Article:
It must be strange when you are a vocalist, and a different band member is more famous than you. In the decades before the Internet changed music forever, rock bands often had stars who lit the stage up from behind the guitar, drums, or even bass. A recent online music fans’ post discusses this bizarre phenomenon, offering names of rock stars who outshine everyone else in their band — including the singers.
1. Slash, Guns’ N’ Roses
Slash was born in my native England, so of course, he would always be the coolest member of any band. All jokes aside, the man in the top hat oozes cool, especially when standing next to the raw hostility of Axl Rose. Nearly every Guns’ N’ Roses fan I grew up with liked Axl, but they all loved Slash.
2. Eddie Van Halen, Van Halen
When the band is named after you, you will likely attract more attention than the singer. In Eddie’s case, there were several reasons for his popularity. He was a founding member alongside brother and drummer Alex; moreover, his boundless enthusiasm and onstage charisma were equal to Diamond Dave’s acrobatics. However, the main reason for his popularity? This guy could seriously play; he may not have invented finger tapping, but he perfected it.
3. Danny Carey, Tool
Among mainstream music fans, Maynard James Keenan is the public face of long-serving progressive metal heavyweights Tool. However, ask any diehard musician who listens to the band, and they will cite drummer Danny Carey as the real reason to follow or watch the L.A. group. His talents on the drums transcend much of what anyone else in the band does — including Maynard by some measures.
4. Pete Townshend, The Who
The Who laid the tracks for the juggernaut of rock music to follow in the ’70s, and this was in small part down to lead guitarist Pete Townshend. The ax slayer was famous for his nihilistic stage presence, pioneering the stage destruction finale so popular with bands that followed. Furthermore, Townshend was the band’s unofficial spokesman and even sang on many of their hits. Roger Daltrey was surprisingly shy off-camera, unlike his larger-than-life onstage persona.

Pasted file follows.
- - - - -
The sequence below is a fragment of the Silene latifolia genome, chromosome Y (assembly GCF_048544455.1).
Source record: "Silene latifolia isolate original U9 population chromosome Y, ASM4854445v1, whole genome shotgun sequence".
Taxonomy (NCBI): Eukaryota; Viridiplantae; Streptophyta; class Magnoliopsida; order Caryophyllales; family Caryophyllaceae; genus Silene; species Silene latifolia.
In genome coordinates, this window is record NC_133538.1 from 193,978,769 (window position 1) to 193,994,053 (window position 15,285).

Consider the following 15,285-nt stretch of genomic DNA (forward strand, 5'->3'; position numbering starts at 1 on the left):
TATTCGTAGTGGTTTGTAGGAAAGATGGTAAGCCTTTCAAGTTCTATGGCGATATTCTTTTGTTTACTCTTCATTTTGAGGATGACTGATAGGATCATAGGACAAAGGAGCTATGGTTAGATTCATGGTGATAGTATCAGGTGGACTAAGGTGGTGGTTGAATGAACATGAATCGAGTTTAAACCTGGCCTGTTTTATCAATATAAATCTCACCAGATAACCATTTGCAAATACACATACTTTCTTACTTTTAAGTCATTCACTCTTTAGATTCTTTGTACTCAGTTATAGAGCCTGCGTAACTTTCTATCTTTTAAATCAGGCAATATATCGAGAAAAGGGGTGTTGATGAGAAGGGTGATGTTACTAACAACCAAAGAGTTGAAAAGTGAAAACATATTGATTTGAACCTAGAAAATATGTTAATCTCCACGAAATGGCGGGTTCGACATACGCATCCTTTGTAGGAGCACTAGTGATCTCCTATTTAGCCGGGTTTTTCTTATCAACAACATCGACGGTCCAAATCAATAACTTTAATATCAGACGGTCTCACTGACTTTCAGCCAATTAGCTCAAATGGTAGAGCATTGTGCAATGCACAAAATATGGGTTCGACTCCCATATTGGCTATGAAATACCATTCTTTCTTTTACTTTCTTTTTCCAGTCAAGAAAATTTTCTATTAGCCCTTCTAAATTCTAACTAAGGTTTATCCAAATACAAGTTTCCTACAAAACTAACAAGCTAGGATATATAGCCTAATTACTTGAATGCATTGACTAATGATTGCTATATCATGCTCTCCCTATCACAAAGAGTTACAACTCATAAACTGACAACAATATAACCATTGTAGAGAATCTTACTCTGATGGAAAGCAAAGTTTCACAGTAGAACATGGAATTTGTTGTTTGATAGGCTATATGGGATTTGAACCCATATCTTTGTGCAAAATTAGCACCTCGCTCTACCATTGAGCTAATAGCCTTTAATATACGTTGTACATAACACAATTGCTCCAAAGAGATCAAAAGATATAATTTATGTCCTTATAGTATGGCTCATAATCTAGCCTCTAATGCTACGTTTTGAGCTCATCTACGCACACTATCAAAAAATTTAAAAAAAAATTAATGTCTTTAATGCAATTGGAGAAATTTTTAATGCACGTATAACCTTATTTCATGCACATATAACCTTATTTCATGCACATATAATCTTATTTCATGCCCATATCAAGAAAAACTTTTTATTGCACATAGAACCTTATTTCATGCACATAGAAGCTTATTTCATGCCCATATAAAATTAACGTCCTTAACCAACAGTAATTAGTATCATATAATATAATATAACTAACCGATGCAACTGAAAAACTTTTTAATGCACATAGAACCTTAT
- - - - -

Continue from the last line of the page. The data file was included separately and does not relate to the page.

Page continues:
5. Angus Young, AC/DC
AC/DC is one of Australia’s biggest heavy rock bands, though the band has had more than one frontman, like contemporaries Iron Maiden and Black Sabbath. Not that it mattered; the star attraction has always been Angus Young. He is so iconic he has become a rock trope — his signature “duck walk” and public schoolboy costume are more famous than his face.
6. Phil Collins, Genesis
Older drummers worldwide get emotional when anyone mentions Phil Collins. His daring move from behind the drums to behind the microphone is a fantasy for skin hitters everywhere. Former singer Peter Gabriel is a highly-talented individual with tons of charisma, but Phil took Genesis to a new level as their frontman.
7. Flea, Red Hot Chili Peppers
Who can argue that Flea outshines Anthony Kiedis, hands down? Not me; I love Flea so much it hurts. I am also adamant that people take Flea’s talent for granted, but when he finally hangs his bass up for good, only then will it hit us how talented he was. In Kiedis’s defense, he is an awesome frontman, but sometimes you must concede that there is talent, and then there is talent!
8. Eric Clapton, Cream
I don’t know many acts that sowed seeds of such big influence in a short period, but Cream changed the game in only three years. It helped that they had a future megastar, Eric Clapton, in their ranks. Singer and bassist Jack Bruce was a shrinking violet next to Clapton despite his better singing voice — which is ironic, considering each member’s solo career trajectory.
9. Travis Barker, Blink-182
Blink-182 stormed the world in the new millennium with their single “All The Small Things,” which seemed to be on MTV 2 loop for several years. However, drummer Travis Barker has emerged as the band’s most famous member in the subsequent period. His fame came to fruition with the reality TV show, Meet The Barkers; meanwhile, his publicity machine still shows no signs of breaking down after his recent marriage to Hollywood royalty, Kourtney Kardashian. Honestly, I can’t name the Blink-182 singer, but I do know who Travis Barker is.
10. Tom Morello, Rage Against The Machine
When this groundbreaking Los Angeles quartet first arrived, frontman Zack De La Rocha was an effervescent, aggressive voice of a generation. Rage wouldn’t be the same band without those guitars, and the man behind the band’s unique sound was Tom Morello. It did help that in the subsequent years, De La Rocha became increasingly reclusive while Morello campaigned for political reforms. When I think of Rage, I think of Tom Morello.
11. Jimmy Page, Led Zeppelin
Perhaps a controversial choice, as in Led Zeppelin’s heyday, Page and Plant were equals as frontmen, alongside the brilliant John Bonham, of course (John Paul Jones is the asterisk in this band). But in the years since Led Zeppelin disbanded, Jimmy Page’s name holds more authority in musicians’ circles, influencing generations of guitarists that followed.
12. Jerry Cantrell, Alice in Chains
I would never wish to sound disrespectful to the late Alice in Chains vocalist Layne Staley and his quiet yet flawed genius. Jerry Cantrell was almost his equal frontman during Staley’s tenure, dovetailing on vocals and bringing those definitive harmonies we associate with their sound. However, following Staley’s tragic young death and the band’s reformation years later, their sound has barely changed — which only shows how integral Cantrell is to the band.
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